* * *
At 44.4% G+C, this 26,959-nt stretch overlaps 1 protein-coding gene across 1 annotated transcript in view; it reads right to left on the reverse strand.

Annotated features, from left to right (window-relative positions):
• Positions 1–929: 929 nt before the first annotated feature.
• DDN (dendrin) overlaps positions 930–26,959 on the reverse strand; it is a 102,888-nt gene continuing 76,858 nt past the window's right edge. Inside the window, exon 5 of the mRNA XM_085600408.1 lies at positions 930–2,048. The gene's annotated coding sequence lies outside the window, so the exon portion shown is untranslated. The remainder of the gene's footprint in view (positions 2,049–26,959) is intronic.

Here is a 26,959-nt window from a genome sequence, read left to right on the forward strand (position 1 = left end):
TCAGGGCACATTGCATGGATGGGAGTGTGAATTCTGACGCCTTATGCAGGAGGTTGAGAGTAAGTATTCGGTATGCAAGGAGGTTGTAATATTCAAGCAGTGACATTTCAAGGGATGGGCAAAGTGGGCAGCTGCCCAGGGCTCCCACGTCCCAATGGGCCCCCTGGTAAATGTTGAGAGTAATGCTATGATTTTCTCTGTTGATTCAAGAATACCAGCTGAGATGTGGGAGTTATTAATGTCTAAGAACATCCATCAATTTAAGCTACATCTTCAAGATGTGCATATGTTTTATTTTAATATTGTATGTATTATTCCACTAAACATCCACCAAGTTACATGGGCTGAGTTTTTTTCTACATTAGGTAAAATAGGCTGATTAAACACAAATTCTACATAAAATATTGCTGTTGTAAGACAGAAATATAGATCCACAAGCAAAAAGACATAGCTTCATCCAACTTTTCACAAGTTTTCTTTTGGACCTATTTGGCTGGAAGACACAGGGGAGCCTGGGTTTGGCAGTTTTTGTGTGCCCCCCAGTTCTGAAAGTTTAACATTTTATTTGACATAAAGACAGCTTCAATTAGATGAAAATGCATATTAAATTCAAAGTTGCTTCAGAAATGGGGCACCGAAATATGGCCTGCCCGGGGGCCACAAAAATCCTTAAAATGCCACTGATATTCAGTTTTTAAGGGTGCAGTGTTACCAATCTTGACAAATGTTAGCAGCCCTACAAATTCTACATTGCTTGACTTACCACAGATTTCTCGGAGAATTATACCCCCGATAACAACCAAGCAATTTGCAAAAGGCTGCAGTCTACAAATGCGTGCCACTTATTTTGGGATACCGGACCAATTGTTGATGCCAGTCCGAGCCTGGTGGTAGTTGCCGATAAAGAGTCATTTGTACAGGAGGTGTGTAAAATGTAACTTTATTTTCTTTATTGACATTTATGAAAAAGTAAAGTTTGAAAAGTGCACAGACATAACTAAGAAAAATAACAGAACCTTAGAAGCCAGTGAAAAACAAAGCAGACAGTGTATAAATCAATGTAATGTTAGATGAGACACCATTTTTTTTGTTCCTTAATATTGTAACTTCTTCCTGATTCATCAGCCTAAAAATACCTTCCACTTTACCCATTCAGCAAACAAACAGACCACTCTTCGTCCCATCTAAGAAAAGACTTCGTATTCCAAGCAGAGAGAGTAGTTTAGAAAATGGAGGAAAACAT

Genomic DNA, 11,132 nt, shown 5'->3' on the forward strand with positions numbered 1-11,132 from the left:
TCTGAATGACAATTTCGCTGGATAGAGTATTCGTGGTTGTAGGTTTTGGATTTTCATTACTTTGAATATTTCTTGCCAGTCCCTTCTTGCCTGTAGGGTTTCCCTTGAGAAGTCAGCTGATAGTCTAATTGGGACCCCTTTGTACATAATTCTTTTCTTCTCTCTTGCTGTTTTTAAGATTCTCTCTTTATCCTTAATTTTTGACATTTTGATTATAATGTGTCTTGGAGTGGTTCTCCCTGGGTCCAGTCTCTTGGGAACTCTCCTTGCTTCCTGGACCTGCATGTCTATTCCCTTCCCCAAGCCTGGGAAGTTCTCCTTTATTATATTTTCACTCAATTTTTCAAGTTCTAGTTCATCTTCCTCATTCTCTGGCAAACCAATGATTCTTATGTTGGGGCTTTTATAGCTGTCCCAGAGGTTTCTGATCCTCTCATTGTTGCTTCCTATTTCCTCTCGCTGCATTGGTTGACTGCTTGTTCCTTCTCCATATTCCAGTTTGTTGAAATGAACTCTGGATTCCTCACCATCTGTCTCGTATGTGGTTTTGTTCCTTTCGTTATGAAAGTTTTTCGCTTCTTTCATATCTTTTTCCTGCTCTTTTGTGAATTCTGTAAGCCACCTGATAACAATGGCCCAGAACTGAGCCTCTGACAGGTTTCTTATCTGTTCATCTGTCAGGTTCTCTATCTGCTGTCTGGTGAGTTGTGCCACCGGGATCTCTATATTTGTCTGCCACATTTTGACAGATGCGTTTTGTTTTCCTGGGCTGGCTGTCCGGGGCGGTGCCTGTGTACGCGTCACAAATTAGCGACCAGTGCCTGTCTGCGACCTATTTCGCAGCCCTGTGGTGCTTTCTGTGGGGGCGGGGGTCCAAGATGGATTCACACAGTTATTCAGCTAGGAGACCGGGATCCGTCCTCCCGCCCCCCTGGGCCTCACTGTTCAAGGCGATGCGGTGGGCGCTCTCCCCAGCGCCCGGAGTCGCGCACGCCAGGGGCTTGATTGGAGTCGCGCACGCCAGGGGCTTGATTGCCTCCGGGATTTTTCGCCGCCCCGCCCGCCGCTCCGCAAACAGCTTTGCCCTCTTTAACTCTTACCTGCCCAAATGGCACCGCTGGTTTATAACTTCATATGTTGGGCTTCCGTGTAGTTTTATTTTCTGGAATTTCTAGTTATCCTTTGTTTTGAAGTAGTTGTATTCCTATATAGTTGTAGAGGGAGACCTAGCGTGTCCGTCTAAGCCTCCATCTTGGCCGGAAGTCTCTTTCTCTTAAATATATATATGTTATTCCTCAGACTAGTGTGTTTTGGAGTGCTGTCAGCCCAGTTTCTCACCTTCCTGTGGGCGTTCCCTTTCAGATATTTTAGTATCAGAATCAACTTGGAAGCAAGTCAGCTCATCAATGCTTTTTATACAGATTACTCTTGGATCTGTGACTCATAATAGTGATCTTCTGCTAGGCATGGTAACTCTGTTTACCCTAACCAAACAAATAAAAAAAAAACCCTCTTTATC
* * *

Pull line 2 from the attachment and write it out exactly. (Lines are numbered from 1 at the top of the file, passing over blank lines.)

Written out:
Annotated features, from left to right (window-relative positions):